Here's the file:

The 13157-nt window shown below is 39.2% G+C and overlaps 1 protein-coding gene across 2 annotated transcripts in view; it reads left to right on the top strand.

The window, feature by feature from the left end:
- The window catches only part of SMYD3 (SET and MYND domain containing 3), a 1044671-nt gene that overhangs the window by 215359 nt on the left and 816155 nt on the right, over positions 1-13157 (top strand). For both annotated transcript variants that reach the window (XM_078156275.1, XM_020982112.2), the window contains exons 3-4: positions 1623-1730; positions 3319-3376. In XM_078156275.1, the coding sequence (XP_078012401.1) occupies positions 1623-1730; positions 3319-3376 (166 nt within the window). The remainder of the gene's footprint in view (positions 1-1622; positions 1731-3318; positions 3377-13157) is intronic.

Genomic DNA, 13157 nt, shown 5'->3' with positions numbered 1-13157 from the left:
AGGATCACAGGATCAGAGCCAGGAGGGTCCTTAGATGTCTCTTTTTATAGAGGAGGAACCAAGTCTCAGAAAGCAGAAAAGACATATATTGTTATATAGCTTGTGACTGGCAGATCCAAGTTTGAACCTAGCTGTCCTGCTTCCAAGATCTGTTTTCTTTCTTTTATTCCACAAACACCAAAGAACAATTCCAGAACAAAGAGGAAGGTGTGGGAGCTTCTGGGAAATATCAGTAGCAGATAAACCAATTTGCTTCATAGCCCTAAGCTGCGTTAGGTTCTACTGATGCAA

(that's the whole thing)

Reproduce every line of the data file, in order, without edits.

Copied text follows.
The 13157-nt window shown below is 39.2% G+C and overlaps 1 protein-coding gene across 2 annotated transcripts in view; it reads left to right on the top strand.

The window, feature by feature from the left end:
- The window catches only part of SMYD3 (SET and MYND domain containing 3), a 1044671-nt gene that overhangs the window by 215359 nt on the left and 816155 nt on the right, over positions 1-13157 (top strand). For both annotated transcript variants that reach the window (XM_078156275.1, XM_020982112.2), the window contains exons 3-4: positions 1623-1730; positions 3319-3376. In XM_078156275.1, the coding sequence (XP_078012401.1) occupies positions 1623-1730; positions 3319-3376 (166 nt within the window). The remainder of the gene's footprint in view (positions 1-1622; positions 1731-3318; positions 3377-13157) is intronic.

Genomic DNA, 13157 nt, shown 5'->3' with positions numbered 1-13157 from the left:
AGGATCACAGGATCAGAGCCAGGAGGGTCCTTAGATGTCTCTTTTTATAGAGGAGGAACCAAGTCTCAGAAAGCAGAAAAGACATATATTGTTATATAGCTTGTGACTGGCAGATCCAAGTTTGAACCTAGCTGTCCTGCTTCCAAGATCTGTTTTCTTTCTTTTATTCCACAAACACCAAAGAACAATTCCAGAACAAAGAGGAAGGTGTGGGAGCTTCTGGGAAATATCAGTAGCAGATAAACCAATTTGCTTCATAGCCCTAAGCTGCGTTAGGTTCTACTGATGCAA